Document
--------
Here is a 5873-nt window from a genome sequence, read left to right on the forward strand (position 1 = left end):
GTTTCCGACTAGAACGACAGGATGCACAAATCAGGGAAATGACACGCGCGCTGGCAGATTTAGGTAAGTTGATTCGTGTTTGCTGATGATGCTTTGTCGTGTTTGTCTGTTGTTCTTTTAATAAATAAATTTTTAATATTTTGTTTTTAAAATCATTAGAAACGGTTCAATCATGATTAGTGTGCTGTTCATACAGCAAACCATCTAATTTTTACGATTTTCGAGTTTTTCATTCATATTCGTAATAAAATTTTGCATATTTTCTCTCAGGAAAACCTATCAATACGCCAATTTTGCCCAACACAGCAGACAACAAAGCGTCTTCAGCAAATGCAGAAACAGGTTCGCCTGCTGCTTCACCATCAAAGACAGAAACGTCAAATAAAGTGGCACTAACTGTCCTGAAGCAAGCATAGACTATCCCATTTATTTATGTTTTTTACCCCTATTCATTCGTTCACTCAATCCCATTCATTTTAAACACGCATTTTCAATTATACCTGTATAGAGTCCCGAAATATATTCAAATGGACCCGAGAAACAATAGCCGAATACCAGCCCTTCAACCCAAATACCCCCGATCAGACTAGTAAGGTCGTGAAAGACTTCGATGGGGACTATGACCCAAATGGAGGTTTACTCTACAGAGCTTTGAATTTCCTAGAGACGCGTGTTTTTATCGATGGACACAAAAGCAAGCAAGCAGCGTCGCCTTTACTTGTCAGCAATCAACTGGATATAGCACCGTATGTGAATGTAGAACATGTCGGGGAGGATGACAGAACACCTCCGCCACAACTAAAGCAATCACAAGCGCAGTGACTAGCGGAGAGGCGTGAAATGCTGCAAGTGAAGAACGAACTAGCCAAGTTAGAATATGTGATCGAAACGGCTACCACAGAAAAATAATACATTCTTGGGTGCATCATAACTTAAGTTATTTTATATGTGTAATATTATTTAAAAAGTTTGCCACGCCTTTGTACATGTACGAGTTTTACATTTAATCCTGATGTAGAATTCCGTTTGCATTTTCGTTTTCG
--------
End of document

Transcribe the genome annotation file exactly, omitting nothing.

Here is a 5873-nt window from a genome sequence, read left to right on the forward strand (position 1 = left end):
GTTTCCGACTAGAACGACAGGATGCACAAATCAGGGAAATGACACGCGCGCTGGCAGATTTAGGTAAGTTGATTCGTGTTTGCTGATGATGCTTTGTCGTGTTTGTCTGTTGTTCTTTTAATAAATAAATTTTTAATATTTTGTTTTTAAAATCATTAGAAACGGTTCAATCATGATTAGTGTGCTGTTCATACAGCAAACCATCTAATTTTTACGATTTTCGAGTTTTTCATTCATATTCGTAATAAAATTTTGCATATTTTCTCTCAGGAAAACCTATCAATACGCCAATTTTGCCCAACACAGCAGACAACAAAGCGTCTTCAGCAAATGCAGAAACAGGTTCGCCTGCTGCTTCACCATCAAAGACAGAAACGTCAAATAAAGTGGCACTAACTGTCCTGAAGCAAGCATAGACTATCCCATTTATTTATGTTTTTTACCCCTATTCATTCGTTCACTCAATCCCATTCATTTTAAACACGCATTTTCAATTATACCTGTATAGAGTCCCGAAATATATTCAAATGGACCCGAGAAACAATAGCCGAATACCAGCCCTTCAACCCAAATACCCCCGATCAGACTAGTAAGGTCGTGAAAGACTTCGATGGGGACTATGACCCAAATGGAGGTTTACTCTACAGAGCTTTGAATTTCCTAGAGACGCGTGTTTTTATCGATGGACACAAAAGCAAGCAAGCAGCGTCGCCTTTACTTGTCAGCAATCAACTGGATATAGCACCGTATGTGAATGTAGAACATGTCGGGGAGGATGACAGAACACCTCCGCCACAACTAAAGCAATCACAAGCGCAGTGACTAGCGGAGAGGCGTGAAATGCTGCAAGTGAAGAACGAACTAGCCAAGTTAGAATATGTGATCGAAACGGCTACCACAGAAAAATAATACATTCTTGGGTGCATCATAACTTAAGTTATTTTATATGTGTAATATTATTTAAAAAGTTTGCCACGCCTTTGTACATGTACGAGTTTTACATTTAATCCTGATGTAGAATTCCGTTTGCATTTTCGTTTTCG